Effects of Head Elevation on Intracranial Pressure in Children
Head injury is the most common cause of mortality and acquired disability in childhood. It is common to elevate the head of patients at risk for increased intracranial pressure, although it is not clear if it is always beneficial. Every severe pediatric traumatic brain injured patient will have an optimal head position that prevents rising pressure in the brain.
|Study Design:||Allocation: Non-Randomized
Endpoint Classification: Efficacy Study
Intervention Model: Single Group Assignment
Masking: Open Label
Primary Purpose: Prevention
|Official Title:||Effect of Head Elevation on Intracranial Pressure and Cerebral Venous Outflow in Children|
- ICP will be reduced with improvement in cerebral venous outflow which is dependent on intravascular volume status and intrathoracic pressure and each will have their own optimal head position. [ Time Frame: As long as ICP is being monitored. ] [ Designated as safety issue: No ]
|Study Start Date:||January 2002|
|Study Completion Date:||October 2008|
|Primary Completion Date:||October 2008 (Final data collection date for primary outcome measure)|
Single arm--no randomization. All subjects enrolled will have vitals collected and three ultrasounds at different levels of head of the bed elevations.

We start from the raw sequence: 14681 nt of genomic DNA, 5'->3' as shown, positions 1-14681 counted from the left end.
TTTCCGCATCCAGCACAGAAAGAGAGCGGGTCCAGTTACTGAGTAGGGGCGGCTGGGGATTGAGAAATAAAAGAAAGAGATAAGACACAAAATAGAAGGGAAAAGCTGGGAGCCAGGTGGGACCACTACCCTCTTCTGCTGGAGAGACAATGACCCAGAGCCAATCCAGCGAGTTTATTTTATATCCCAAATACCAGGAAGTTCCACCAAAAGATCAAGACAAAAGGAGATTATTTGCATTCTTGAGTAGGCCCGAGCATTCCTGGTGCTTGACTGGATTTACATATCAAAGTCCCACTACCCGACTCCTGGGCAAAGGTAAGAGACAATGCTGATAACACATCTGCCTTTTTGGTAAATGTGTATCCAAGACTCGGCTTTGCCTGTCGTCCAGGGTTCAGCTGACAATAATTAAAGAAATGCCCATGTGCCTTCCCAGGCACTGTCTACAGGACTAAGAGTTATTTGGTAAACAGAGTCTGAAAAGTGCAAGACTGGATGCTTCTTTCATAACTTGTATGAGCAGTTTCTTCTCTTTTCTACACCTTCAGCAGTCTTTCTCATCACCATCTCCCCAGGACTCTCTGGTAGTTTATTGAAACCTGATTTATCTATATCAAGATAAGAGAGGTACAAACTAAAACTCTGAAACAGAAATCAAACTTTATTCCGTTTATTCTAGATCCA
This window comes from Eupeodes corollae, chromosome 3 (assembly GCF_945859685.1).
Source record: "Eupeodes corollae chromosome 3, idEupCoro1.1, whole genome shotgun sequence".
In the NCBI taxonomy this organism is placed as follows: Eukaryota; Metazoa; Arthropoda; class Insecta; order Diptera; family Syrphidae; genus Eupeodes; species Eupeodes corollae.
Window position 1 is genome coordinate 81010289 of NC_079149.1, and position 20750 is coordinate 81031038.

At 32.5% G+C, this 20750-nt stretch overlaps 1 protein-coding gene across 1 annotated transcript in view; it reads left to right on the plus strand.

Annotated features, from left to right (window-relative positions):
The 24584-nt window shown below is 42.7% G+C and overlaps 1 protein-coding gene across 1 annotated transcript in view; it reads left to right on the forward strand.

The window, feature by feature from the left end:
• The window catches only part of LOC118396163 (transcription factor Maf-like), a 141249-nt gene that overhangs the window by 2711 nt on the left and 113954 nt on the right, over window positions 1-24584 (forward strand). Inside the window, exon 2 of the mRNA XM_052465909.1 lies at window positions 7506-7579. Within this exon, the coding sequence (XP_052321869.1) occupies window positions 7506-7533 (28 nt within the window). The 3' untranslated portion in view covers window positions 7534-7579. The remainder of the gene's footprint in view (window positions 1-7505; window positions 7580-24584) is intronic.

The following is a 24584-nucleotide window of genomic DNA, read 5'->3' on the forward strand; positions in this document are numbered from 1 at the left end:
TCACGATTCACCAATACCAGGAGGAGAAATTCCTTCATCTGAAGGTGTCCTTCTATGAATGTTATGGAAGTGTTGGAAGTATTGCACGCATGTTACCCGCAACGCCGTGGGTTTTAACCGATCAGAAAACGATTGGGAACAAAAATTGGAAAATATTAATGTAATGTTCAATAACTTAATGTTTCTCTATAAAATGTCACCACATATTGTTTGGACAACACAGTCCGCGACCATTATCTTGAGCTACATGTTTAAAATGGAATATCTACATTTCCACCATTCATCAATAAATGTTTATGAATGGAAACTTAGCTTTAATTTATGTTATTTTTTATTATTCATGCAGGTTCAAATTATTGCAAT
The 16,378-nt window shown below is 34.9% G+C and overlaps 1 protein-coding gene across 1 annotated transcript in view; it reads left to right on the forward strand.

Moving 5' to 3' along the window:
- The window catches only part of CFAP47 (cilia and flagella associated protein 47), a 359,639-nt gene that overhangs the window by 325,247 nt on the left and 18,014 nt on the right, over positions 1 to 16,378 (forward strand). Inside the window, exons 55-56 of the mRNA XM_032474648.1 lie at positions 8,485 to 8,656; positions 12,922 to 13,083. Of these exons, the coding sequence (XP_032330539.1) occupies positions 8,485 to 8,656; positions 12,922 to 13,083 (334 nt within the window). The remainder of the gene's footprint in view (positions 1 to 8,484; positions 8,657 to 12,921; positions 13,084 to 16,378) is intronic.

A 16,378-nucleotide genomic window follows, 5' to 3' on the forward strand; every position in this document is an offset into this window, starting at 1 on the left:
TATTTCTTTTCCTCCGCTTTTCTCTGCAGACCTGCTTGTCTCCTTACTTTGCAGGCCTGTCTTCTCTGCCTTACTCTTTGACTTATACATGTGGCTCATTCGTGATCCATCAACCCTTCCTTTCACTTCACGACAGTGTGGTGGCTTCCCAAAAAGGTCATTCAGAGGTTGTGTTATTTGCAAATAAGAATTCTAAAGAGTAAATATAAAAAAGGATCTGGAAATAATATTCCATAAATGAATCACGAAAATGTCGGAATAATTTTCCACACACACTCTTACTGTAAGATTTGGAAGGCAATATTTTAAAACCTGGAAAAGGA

Procedure: Place HOB in alternate positions from 0-50 degrees.
Patients will receive an US while the HOB(Elevation of the head of bed) is 30 degrees(baseline) then they will increase the angle to 40 degrees, then 50 degrees. Another US will be done then in 20, 10, and o degree angles. Then another US will be done
Head injury is the most common cause of mortality and acquired disability on childhood. Management of children at risk for intracranial hypertension is both complex and increasingly controversial. Also, effect of head position on intracranial pressure, cerebral perfusion pressure, adn cerebral venous outflow in the pediatric population has not been studied. We will examine the effect of head positioning on ICP, CPP, and cerebral venous outflow in pediatric patients at risk for intracranial hypertension. The hypothesis is that ICP will be reduced with improvement in cerebral venous outflow by each patient having their own optimal head position.
|United States, Pennsylvania|
|The Children's Hospital of Philadelphia|
|Philadelphia, Pennsylvania, United States, 19104|
|Principal Investigator:||Jimmy Huh, MD||Children's Hospital of Philadelphia|